Aren’t you scared that he will want to meet his birth mother one day? I am sometimes asked this by well-meaning acquaintances or people who have reached out to me because they are interested in adoption. When I hear that question, what I hear more than just the words is the fear associated with it.
The truth is that I believe that if it is possible in a family’s situation—and every single adoptive situation is highly unique—to communicate with, meet, or know the biological parents or, at the very least have information about the biological family, it can be incredibly powerful. Knowing about one’s own history can provide a foundation for rooting, allowing one to better grow and flourish into the person one is meant to be.
Some ask: Won’t the child be confused? In fact, research shows that openness in adoption can increase feelings of belonging in children who have been through the adoptive process while developing a greater sense of their personal identity and wholeness.
Are you considering adoption and wondering about openness? Have you grown your family through adoption and are wondering how you might handle openness in the future? Want some guidance in thinking through what might be right for you and your family? Work your way through these tips to find the solution and approach that work for you and your family’s unique needs.
Learn more about openness. So much of the anxiety around knowing the birth mother is based more in myth and fear than reality, but you can’t know that without actively reading about openness in adoption. The Minnesota/Texas Adoption Research Project has a wealth of information. More general books on adoption can help, too.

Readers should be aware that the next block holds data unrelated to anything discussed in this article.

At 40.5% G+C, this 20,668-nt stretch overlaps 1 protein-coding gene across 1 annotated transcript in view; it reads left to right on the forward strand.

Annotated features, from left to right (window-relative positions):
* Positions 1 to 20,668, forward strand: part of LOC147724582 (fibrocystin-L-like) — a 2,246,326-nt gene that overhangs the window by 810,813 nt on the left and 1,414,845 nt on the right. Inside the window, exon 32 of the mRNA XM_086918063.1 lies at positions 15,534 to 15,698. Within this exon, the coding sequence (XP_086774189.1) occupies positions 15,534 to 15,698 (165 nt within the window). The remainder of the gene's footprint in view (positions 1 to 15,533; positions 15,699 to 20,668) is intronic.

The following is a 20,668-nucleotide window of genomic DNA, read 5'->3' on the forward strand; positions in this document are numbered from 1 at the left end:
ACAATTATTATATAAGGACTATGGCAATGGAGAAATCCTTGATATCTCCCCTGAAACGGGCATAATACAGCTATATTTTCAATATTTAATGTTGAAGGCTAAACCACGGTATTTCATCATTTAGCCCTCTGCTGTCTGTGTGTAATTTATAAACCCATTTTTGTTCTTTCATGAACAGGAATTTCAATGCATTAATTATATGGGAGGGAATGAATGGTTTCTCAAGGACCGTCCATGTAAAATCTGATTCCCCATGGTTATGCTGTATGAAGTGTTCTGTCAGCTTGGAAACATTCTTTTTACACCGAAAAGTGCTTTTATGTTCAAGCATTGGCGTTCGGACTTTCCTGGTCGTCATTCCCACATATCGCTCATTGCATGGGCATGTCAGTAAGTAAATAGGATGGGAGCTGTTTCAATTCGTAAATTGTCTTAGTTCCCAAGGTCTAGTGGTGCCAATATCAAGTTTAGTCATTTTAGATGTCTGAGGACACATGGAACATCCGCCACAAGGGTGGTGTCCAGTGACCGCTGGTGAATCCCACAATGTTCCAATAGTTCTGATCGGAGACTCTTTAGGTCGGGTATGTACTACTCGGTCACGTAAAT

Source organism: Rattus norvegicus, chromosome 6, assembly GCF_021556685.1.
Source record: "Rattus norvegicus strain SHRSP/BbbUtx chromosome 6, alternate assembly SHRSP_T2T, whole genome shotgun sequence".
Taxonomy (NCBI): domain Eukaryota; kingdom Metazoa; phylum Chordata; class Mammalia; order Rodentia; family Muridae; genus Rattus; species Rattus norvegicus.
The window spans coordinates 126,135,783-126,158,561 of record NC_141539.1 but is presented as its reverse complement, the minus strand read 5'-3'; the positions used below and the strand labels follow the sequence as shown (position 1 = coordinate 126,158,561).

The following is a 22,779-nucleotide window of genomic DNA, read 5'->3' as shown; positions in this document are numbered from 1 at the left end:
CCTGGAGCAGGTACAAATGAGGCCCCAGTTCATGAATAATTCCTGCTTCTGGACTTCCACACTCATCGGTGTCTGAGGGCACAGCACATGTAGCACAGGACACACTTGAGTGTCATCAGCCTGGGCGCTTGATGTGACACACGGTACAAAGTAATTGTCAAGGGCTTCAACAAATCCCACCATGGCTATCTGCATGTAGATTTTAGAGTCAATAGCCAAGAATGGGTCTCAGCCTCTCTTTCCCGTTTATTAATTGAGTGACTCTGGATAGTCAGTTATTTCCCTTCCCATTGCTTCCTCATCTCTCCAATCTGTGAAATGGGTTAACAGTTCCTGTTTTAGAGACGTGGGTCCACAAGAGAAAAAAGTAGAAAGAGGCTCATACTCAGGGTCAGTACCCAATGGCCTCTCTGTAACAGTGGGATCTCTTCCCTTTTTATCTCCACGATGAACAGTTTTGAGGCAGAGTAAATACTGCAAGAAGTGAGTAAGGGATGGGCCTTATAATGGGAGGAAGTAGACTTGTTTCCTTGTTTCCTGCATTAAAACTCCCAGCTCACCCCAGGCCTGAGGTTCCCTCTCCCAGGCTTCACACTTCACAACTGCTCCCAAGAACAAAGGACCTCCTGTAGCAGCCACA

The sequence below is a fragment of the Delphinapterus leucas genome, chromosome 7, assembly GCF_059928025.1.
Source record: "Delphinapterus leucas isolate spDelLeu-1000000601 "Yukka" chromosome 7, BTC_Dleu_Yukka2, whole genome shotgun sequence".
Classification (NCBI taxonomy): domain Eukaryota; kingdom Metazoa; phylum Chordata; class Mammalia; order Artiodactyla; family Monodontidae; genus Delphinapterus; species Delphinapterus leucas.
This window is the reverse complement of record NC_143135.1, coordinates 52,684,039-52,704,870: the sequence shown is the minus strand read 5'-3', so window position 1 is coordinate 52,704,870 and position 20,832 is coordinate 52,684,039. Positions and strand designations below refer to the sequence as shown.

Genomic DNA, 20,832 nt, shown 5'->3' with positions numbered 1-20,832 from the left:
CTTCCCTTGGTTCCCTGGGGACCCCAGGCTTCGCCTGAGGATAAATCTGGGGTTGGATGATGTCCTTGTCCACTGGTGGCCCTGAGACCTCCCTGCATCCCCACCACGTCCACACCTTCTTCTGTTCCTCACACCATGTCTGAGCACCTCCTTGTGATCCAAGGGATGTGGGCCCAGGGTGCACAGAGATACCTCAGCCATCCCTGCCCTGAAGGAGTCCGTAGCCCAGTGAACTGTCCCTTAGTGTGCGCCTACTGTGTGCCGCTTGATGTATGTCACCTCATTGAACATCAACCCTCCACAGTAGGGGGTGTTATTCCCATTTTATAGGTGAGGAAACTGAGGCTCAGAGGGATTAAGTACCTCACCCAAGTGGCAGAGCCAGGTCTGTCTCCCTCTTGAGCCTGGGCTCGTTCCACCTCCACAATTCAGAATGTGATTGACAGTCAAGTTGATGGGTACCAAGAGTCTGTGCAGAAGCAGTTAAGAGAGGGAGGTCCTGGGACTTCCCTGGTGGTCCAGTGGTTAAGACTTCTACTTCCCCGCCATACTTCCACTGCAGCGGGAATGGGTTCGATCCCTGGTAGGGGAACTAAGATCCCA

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Listen to your child and be willing to really understand his needs, fears, and motivations. Talk to others who have connected with birth families. Talk to a counselor experienced with adoption issues to better understand your feelings, to assess your family’s situation, and to plan accordingly.
Being given the opportunity to understand more of my own family story powerfully impacted me and gave me a sense of belonging and confidence at a time when I could have fostered more doubt. My wish for myself and my family is that we will be able to also give my son that ability to connect to his whole truth as he grows.
I am Puerto Rican, although I was born in Germany, the daughter of an enlisted soldier. We were there for two years before my dad’s next Army assignment brought us to South Carolina. When my dad retired, our family settled there to allow the children—especially me as the youngest—some stability for our education. For a long time, I was the only Puerto Rican girl that I or anyone else knew (other than my sister).
Because of my difference, my uniqueness, people were sometimes perplexed by me, by my story, by my lineage. What was Puerto Rico? Where was it? Was I really Puerto Rican if I was now living in South Carolina? And while the questions could have been a lot for a young girl to handle, my parents made sure that I was prepared to answer them. We spoke Spanish at home. Our Puerto Rican culture was a lived experience.We returned to the island to see all of our relatives for summers and the holidays.
And with each additional piece of information, each new visit, I grew more and more certain of myself. I could understand and claim “me,” even when others could not. What I learned was that it was my understanding who I was that mattered the most. If I knew who I was and understood some of my history, I could walk confidently forward. And that, as much as is possible, is what I want for my son.